Smart farming techniques, which include satellite imagery, IoT devices, soil fertility-based crops, fertilizer management, and crop management techniques, has transformed the outlook of Indian farming.
A sector which employees 50 percent of people in India has waited for 60 years to learn the term “Precision Farming”. Mobile telephony in India which took just 5 years to grow in almost all cities yet took more than 20 years to have 32 % penetration in Rural India can be somewhat responsible for this
Precision farming has emerged as a key component in the third wave of the agricultural revolution. Although the awareness of this concept is yet to catch on, it is seen as one of the most viable options in ensuring sustainable agricultural practices the world over. It has come as a blessing in disguise for the farmers during the lockdown which was otherwise extremely distressing period for the sector. It was during this period that farmers started adopting technology and creating multiple channels for growth.
To deter the exodus of next generation farmers to cities, India needs a tech farming revolution. During the lockdown, we witnessed the reverse migration of people from cities to villages, breaking the mirage that cities provided better opportunities than farming. This has also been the perfect chance to rebuild confidence in new farming techniques that can be availed through basic smartphones, providing farmers with sustainable lifestyle options.
Smart farming techniques, which include satellite imagery, IoT devices, soil fertility-based crops, fertilizer management, and crop management techniques, has transformed the outlook of Indian farming. Technology has helped in monitoring soil quality, NPK levels, water stress, pests and diseases. These early warnings help us to come up with appropriate solutions in time, ensuring increase in yields.
In the last several decades, Indian agricultural yields have constantly exceeded US, China, Brazil and many other Agri economies. The change has now commenced in this trend and will surely break the records in the years to come. We can already see encouraging numbers. In 2020, India’s rice yield was 2191 kg/hectare, while the global average stood at 3026 kg/hectare, while wheat is 2750 kg/hectare as against the world average yield of 3289 kg/hectare.
These figures have now started to reverse and the gap is going down steadily. For instance, the country’s rice yields have increased from 2131 kg per hectare in 2006-07 to 2416 kg per hectare in 2013-14, while wheat yields have gone up from 2708 kg per hectare to 3145 kg per hectare in the same period. In 2020 it almost touched 4000 kg per hectare.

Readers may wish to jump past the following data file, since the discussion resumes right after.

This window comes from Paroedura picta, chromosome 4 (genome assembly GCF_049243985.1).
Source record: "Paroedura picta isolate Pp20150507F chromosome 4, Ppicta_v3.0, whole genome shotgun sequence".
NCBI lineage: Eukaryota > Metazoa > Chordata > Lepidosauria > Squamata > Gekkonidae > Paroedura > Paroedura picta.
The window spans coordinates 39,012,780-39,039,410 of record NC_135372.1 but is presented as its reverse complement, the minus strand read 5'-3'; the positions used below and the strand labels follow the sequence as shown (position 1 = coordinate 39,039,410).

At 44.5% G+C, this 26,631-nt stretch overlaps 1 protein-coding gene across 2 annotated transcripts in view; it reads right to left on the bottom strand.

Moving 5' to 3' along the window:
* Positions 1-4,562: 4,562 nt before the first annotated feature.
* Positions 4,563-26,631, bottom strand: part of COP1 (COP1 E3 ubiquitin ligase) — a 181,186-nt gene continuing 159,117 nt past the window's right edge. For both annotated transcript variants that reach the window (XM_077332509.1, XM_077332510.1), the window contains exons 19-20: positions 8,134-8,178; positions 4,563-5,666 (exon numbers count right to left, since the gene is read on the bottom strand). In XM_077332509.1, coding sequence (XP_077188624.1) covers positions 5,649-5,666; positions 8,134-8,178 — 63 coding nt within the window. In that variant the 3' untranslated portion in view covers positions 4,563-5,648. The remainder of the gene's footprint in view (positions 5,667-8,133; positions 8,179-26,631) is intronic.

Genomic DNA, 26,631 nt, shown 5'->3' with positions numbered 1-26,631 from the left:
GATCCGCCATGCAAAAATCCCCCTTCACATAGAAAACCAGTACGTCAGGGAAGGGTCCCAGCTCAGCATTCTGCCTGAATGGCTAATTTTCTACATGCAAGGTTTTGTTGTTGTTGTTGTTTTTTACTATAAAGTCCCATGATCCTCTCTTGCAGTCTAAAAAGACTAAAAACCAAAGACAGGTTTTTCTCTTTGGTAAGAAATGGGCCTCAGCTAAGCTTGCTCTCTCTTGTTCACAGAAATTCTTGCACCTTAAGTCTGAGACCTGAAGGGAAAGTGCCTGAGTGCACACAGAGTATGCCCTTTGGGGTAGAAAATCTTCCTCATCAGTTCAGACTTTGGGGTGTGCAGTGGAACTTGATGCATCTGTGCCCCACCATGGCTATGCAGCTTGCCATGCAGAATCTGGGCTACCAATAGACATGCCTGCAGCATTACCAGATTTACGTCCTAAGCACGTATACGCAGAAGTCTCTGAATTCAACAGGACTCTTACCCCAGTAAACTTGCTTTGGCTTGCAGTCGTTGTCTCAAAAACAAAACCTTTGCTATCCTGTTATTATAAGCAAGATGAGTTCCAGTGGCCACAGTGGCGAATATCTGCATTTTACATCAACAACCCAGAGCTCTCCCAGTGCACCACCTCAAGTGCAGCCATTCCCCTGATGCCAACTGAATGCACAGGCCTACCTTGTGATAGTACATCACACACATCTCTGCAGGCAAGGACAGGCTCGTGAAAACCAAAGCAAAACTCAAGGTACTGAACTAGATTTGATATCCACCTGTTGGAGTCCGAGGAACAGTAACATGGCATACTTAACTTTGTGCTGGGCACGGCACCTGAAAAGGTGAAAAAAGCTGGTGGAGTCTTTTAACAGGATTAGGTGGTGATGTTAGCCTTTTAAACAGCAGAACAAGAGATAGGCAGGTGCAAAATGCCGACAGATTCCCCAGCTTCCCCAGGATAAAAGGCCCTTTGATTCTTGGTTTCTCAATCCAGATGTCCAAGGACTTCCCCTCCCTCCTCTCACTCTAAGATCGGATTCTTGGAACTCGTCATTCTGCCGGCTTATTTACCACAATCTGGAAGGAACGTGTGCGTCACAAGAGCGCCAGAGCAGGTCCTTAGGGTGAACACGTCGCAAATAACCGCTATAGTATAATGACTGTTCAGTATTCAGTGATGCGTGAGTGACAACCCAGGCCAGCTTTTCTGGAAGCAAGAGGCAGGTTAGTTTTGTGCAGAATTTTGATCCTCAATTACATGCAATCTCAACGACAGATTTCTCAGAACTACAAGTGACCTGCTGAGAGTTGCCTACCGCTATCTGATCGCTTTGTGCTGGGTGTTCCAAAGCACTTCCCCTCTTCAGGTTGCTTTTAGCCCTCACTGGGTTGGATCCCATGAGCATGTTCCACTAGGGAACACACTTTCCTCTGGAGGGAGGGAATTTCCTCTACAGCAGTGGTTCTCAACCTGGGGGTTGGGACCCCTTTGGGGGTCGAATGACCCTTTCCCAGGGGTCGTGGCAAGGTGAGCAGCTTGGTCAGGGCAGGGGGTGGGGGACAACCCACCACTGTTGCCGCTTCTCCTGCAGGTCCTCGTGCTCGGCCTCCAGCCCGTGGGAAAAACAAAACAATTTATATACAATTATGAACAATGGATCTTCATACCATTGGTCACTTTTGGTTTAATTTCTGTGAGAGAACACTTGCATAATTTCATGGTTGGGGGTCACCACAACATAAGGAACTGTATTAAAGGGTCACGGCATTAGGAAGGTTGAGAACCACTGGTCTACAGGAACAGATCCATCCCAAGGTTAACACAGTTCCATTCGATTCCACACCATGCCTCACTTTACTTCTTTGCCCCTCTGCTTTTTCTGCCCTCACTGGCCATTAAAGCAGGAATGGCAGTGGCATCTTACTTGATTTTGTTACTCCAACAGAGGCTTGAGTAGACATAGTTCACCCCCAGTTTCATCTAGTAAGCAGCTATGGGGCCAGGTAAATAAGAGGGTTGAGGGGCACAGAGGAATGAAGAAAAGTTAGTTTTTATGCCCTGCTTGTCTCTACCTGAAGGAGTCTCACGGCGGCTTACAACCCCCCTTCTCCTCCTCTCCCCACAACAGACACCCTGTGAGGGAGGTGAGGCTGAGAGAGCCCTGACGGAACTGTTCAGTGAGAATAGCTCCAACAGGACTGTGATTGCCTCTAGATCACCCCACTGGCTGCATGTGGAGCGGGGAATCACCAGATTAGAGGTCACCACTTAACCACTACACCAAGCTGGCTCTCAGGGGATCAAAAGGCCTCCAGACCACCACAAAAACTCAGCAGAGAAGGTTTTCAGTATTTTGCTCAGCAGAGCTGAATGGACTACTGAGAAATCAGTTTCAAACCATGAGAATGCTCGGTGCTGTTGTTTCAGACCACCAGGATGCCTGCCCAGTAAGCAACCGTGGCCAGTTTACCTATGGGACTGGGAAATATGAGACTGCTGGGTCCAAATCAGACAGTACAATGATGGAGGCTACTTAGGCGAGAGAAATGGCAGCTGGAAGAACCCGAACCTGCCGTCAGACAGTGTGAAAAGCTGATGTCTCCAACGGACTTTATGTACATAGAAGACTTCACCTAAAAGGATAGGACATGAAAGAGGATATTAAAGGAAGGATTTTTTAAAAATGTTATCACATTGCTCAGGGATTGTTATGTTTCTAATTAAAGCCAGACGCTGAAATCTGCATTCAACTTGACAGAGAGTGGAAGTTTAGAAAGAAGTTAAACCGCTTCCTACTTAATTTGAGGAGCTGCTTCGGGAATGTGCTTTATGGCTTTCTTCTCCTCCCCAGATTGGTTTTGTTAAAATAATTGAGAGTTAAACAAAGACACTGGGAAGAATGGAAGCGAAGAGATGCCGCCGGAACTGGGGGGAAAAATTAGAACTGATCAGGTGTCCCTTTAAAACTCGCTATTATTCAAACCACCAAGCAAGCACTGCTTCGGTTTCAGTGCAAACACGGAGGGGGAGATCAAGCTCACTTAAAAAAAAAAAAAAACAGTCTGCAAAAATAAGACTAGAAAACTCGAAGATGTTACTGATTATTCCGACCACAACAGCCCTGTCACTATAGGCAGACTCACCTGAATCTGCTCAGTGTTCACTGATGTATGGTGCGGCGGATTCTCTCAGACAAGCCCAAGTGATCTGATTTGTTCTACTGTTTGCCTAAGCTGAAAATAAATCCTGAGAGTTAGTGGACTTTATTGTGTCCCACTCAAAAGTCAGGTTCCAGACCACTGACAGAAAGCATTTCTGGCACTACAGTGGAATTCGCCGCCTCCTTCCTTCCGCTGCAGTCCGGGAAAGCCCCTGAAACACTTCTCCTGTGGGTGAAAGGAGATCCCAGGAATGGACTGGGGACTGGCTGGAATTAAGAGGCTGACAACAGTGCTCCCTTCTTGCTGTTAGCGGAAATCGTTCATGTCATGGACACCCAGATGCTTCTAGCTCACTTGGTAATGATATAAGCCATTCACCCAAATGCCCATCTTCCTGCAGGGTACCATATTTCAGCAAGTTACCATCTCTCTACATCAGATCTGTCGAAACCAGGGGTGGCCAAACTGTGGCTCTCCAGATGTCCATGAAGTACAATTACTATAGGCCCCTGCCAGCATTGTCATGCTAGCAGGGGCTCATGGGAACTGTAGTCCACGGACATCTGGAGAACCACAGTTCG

Rising yields have also created the issue of timely market linkages. The next disruptive solution through technology will be the streamlining of market linkages. Since ages, middlemen have played the crucial role of connecting farmer with the actual buyer. With the presence of a third party, farmers would often not get the actual price of the produce. The current wave of agritech is all set to change this scenario. E-NAM, Amazon, Walmart and others have created a marketplace where buyers are looking for farmers instead of the other way round. Some even have long-term contracts for supply through Framer Producing Organization’s. Who could have imagined a decade back that a platform like eNam will have more than 1.5 crore active farmers and over 1.5 lakhs active trader connecting online with more than 585 mandis with just a click of a button.
Wave of agritechs are aggregating farmers, buyers, insurers, and bankers seamlessly and with faceless interaction, making life much easier for farmers. Now the farmers are empowered to do only what they know best. Loans, market linkages, and insurers are all available in easy to understand format with some amount of customization through these agritechs.
Technology has changed one very important aspect from the Indian farming perspective and that is satellite imagery based on time weather updates. Almost 42% of loan defaults and around 25% of farmer suicides are attributed to crop loss due to weather abnormalities. 15-day advance weather notifications with above 80% accuracy by various apps have given farmers some time to be prepared for the worst in the best manner they can. The world’s biggest Unicorns are now looking to explore $488 billion Indian farm sector with current agritech penetration of just 1%. Farmers stand to gain tremendously as these investors and companies look to provide them services free of cost. In real terms, the coming decade of data revolution will be for the farm sector. With an increasing population catering to the same land availability, we need to increase yields and keep stable pricing. Smart farming is the only option.
Source: Business World